About Dog Sports

What Are Dog Sports?

Dog sports are activities that have been developed to take advantage of your dog’s natural abilities (e.g. agilitiy, tracking, fetching, etc). They run the gambit for level of training needed. Some examples, FastCAT (lure coursing) requires no training, Nosework can be trained at home/online, and Agility (generally) requires an in-person training facility and 1+ years to train.

There are tens of thousands of events held each year in the US, where your dog can use their skill in a competition (or “Trial”). You and your dog win Ribbons, Certificates, (or other awards) by winning 1st, 2nd, 3rd place and/or successfully complete the event per the rules of the sport. As you successfully complete (or “Qualify”) in the Trials your dog progresses in the sport difficulty.

In addition to competitions there are also Events help as practice in a Trial environment, or just for ‘fun’. Each sport has different names for these events. But you might hear them called Fun Run for Lure Coursing, Sniff ‘n’ go for Nosework, or Agility Fun Match.

How much time do these sports take?

When my son just started grade school we put him into a variety of extracurricular activities. We did a lot of soccer, it generally consisted of practice one day a week during the weekday, and one day on the weekend was a game. I feel like it is similar for dog sports. I researched the different types of dog sports and trainers/classes, and I figured out what he enjoyed and excelled in. And the time commitment was once a week practice, sometimes more at home. And on the weekend there might be a Trial/Event.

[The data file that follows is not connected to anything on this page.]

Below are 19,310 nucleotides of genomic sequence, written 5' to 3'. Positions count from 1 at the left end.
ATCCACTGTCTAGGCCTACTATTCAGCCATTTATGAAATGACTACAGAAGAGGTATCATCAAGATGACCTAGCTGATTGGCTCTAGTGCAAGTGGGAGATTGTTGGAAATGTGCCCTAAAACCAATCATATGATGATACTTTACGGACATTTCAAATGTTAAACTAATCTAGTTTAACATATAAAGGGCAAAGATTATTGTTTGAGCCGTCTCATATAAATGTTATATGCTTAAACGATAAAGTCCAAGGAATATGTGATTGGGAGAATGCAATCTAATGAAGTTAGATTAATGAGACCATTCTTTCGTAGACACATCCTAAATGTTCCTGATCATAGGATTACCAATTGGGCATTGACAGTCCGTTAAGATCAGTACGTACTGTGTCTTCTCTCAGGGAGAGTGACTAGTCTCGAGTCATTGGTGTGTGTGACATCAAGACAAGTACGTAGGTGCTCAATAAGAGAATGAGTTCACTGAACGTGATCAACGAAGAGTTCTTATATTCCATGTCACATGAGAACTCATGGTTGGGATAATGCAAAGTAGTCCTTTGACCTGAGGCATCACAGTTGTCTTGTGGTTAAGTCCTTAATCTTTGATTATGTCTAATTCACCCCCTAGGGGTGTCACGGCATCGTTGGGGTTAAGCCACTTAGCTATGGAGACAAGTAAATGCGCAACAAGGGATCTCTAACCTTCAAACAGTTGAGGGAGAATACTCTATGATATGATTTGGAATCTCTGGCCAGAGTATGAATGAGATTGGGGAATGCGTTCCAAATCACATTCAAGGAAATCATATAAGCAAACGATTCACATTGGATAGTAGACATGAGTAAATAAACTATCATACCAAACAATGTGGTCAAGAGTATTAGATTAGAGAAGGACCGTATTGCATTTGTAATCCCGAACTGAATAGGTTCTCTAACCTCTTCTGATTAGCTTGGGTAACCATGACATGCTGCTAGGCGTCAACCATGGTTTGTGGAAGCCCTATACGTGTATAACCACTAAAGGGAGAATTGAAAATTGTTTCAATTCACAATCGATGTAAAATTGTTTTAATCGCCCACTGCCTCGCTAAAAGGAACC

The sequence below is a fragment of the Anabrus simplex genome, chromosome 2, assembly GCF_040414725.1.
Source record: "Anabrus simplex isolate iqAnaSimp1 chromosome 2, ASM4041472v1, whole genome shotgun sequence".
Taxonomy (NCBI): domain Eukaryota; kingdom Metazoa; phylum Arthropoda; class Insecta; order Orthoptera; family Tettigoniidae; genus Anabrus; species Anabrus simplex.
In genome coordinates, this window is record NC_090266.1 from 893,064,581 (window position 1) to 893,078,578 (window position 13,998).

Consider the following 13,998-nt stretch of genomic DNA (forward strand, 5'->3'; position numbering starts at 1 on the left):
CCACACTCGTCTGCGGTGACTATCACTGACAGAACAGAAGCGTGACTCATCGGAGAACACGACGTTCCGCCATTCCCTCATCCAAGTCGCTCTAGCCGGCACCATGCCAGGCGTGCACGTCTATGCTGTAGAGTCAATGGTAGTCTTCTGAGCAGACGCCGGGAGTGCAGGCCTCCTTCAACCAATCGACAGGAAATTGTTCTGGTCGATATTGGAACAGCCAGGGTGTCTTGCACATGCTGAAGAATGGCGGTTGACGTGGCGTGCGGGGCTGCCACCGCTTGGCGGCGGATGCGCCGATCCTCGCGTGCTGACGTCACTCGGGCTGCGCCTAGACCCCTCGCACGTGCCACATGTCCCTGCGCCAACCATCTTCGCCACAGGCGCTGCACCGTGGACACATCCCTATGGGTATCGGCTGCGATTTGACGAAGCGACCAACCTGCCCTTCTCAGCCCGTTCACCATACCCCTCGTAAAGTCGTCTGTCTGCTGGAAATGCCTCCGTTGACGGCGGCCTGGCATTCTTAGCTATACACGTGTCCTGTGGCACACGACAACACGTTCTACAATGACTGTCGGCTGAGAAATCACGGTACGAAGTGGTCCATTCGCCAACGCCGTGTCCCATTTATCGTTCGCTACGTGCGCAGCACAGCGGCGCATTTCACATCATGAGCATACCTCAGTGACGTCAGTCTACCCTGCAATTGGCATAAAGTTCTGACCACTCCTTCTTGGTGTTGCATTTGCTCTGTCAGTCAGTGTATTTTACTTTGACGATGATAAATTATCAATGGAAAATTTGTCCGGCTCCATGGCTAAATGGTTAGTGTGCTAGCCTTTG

What are the benefits?

There are many benefits for trying dog sports, it is an outlet for physical and/or metal exercise. And learning new skills and practicing with your dog is great a great bonding time; it builds trust and you and your fuzzy partner learn to read each other.

Types of Dog Sports

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